American astronaut Edgar Mitchell, one of twelve people who visited the moon, died at the age of 85. This was reported by his family and NASA representatives on Friday, calling him a “pioneer”.
NASA paid tribute to Edgar Mitchell, who died in Florida after a short illness on Thursday evening, on the eve of the 45th anniversary of his landing on the moon.
The late astronaut was a member of the Apollo 14 mission together with Alan Shepard and Stuart Rus.
Edgar Mitchell was the last living member of Apollo 14: Rusa died in 1994, Shepard in 1998.
In an interview in 1997 for NASA's oral history program, Mitchell said he was involved in space flights after President John F. Kennedy’s announcement about sending astronauts to the moon.
“This is exactly what I wanted, it was a great breakthrough in science and the opportunity to see what no one had seen before, the opportunity to learn new things and I was allowed to explore, research and study from the earliest years, which was very a big boost, ”said Mitchell. NASA administrator Charles Bolden recalled Mitchell's amazing, magnificent descriptions of Earth from space.
Edgar poetic talked about how our home planet looks from the moon, “Suddenly, because of the edge of the lunar rim, in a long slow moment of immense greatness, a sparkling white-blue diamond appeared, a delicate sky-blue sphere with slowly moving white curtains, gradually growing like a little pearl in a black, vast sea of secrets. ”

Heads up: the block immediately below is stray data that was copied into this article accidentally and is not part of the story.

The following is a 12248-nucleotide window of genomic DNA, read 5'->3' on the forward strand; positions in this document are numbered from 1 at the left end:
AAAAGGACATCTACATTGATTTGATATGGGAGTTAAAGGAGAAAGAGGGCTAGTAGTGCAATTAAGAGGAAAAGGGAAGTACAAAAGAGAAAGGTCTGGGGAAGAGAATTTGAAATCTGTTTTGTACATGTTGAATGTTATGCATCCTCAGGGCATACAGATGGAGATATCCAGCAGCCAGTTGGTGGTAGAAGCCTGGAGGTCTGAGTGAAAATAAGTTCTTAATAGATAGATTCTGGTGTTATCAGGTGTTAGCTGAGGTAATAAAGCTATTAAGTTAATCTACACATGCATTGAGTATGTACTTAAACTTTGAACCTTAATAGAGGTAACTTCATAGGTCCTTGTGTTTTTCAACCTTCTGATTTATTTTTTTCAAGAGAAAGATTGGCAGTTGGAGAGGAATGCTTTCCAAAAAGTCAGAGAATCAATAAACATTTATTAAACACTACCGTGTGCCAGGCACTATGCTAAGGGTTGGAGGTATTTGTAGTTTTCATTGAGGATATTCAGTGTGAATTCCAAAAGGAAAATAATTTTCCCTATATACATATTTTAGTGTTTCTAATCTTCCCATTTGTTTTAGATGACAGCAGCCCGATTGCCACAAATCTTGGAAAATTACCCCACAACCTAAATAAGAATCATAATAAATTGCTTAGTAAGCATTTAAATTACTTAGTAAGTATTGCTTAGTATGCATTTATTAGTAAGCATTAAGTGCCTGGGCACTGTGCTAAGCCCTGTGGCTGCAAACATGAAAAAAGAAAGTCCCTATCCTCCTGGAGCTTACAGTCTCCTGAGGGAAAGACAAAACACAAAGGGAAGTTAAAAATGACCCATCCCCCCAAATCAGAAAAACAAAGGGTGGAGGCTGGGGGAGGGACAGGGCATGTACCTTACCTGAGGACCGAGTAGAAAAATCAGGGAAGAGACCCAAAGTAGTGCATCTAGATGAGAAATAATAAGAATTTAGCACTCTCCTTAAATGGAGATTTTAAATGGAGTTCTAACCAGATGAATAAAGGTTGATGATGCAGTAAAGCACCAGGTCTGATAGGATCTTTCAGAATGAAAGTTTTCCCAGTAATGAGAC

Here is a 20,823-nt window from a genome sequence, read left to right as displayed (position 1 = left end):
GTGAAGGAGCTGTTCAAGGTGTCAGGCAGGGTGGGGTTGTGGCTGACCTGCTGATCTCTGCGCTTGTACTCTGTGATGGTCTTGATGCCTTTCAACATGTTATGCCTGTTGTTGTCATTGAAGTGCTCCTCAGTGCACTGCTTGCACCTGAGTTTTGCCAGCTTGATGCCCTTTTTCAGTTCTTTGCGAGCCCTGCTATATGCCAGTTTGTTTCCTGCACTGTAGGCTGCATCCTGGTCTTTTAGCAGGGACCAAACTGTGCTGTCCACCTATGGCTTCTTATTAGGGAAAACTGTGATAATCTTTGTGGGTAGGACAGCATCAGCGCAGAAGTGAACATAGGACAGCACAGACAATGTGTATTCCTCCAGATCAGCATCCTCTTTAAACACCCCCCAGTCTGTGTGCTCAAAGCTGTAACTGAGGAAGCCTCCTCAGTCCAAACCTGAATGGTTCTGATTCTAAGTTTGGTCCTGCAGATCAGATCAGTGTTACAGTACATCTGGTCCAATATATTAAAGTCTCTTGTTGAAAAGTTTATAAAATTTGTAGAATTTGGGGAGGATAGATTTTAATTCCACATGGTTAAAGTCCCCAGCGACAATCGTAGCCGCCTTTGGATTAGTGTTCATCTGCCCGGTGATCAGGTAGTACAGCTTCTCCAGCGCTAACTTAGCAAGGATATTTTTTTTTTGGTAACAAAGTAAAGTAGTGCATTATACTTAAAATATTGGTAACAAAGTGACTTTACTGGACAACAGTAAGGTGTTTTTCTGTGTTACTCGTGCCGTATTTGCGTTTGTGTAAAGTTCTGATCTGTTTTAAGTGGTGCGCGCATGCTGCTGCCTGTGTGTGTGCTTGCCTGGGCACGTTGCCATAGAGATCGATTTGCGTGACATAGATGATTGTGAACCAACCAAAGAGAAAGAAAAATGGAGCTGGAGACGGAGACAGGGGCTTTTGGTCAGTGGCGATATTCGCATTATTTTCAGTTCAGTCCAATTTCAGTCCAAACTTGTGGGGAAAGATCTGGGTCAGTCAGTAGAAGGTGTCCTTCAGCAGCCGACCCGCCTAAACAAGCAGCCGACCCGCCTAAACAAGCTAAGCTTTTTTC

“It takes a little more moment to fully realize that this is the Earth ... the house.”
Bolden added: "He is one of the pioneers in space exploration, on whose research we now rely."
Buzz Aldrin, the second man on the moon, reiterated this on Twitter, calling Mitchell “the lunar discoverer.”
The Apollo 14 mission, Mitchell’s only spaceflight, began on January 31, 1971, from the launch of the trio at Cape Canaveral, Florida.
Mitchell was responsible for the lunar module Antares, which landed in the lunar region Fra Mauro.
It was the third manned mission on the moon, and Mitchell became the sixth man to set foot on its surface. During the mission, astronauts collected about 100 pounds (40 kilograms) of samples of lunar rocks and conducted a number of scientific experiments.
The mission ended when astronauts completed their journey to Earth in a space capsule, falling into the waters of the Pacific Ocean on February 9, 1971.
In 1972, Mitchell resigned from NASA, and the following year founded the Institute of Noetic Sciences, which studies consciousness and paranormal phenomena.
According to Mitchell, he was sure that extraterrestrial unidentified flying objects (UFO), visited the Earth, but admitted that he had never seen them.
Mitchell has written several books, including his 1996 memoir The Way of the Researcher.
Two daughters, three adoptive sons and nine grandchildren are a big family that makes up his legacy.
The family told the Palm Beach Post that Edgar Mitchell died in West Palm Beach hospital after a brief illness.